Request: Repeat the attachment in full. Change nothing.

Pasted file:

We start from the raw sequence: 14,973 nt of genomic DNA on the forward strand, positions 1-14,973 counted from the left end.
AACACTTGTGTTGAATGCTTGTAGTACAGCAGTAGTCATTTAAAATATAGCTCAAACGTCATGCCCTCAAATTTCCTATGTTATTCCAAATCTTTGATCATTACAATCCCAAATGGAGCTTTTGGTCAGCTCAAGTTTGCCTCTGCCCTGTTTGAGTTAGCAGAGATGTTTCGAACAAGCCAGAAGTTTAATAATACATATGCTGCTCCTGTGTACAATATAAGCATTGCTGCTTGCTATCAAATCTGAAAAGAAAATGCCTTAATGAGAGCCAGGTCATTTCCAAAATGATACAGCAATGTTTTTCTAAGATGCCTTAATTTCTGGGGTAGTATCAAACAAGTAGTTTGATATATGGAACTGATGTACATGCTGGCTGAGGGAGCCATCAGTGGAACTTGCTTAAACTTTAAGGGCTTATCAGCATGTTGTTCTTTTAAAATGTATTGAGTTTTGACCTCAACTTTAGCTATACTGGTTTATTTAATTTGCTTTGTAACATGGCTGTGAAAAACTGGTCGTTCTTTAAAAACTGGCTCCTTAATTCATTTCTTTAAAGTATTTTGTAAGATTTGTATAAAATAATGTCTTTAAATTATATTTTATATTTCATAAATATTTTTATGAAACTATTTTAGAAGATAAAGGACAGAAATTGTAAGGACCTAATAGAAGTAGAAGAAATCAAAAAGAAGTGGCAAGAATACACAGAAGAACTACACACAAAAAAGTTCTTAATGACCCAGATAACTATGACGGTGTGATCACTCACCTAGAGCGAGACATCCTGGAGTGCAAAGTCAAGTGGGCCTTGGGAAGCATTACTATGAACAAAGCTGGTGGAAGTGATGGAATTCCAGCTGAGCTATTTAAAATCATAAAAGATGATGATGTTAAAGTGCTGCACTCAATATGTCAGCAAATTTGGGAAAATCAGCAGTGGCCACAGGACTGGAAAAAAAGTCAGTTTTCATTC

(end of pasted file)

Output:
We start from the raw sequence: 14,973 nt of genomic DNA on the forward strand, positions 1-14,973 counted from the left end.
AACACTTGTGTTGAATGCTTGTAGTACAGCAGTAGTCATTTAAAATATAGCTCAAACGTCATGCCCTCAAATTTCCTATGTTATTCCAAATCTTTGATCATTACAATCCCAAATGGAGCTTTTGGTCAGCTCAAGTTTGCCTCTGCCCTGTTTGAGTTAGCAGAGATGTTTCGAACAAGCCAGAAGTTTAATAATACATATGCTGCTCCTGTGTACAATATAAGCATTGCTGCTTGCTATCAAATCTGAAAAGAAAATGCCTTAATGAGAGCCAGGTCATTTCCAAAATGATACAGCAATGTTTTTCTAAGATGCCTTAATTTCTGGGGTAGTATCAAACAAGTAGTTTGATATATGGAACTGATGTACATGCTGGCTGAGGGAGCCATCAGTGGAACTTGCTTAAACTTTAAGGGCTTATCAGCATGTTGTTCTTTTAAAATGTATTGAGTTTTGACCTCAACTTTAGCTATACTGGTTTATTTAATTTGCTTTGTAACATGGCTGTGAAAAACTGGTCGTTCTTTAAAAACTGGCTCCTTAATTCATTTCTTTAAAGTATTTTGTAAGATTTGTATAAAATAATGTCTTTAAATTATATTTTATATTTCATAAATATTTTTATGAAACTATTTTAGAAGATAAAGGACAGAAATTGTAAGGACCTAATAGAAGTAGAAGAAATCAAAAAGAAGTGGCAAGAATACACAGAAGAACTACACACAAAAAAGTTCTTAATGACCCAGATAACTATGACGGTGTGATCACTCACCTAGAGCGAGACATCCTGGAGTGCAAAGTCAAGTGGGCCTTGGGAAGCATTACTATGAACAAAGCTGGTGGAAGTGATGGAATTCCAGCTGAGCTATTTAAAATCATAAAAGATGATGATGTTAAAGTGCTGCACTCAATATGTCAGCAAATTTGGGAAAATCAGCAGTGGCCACAGGACTGGAAAAAAAGTCAGTTTTCATTC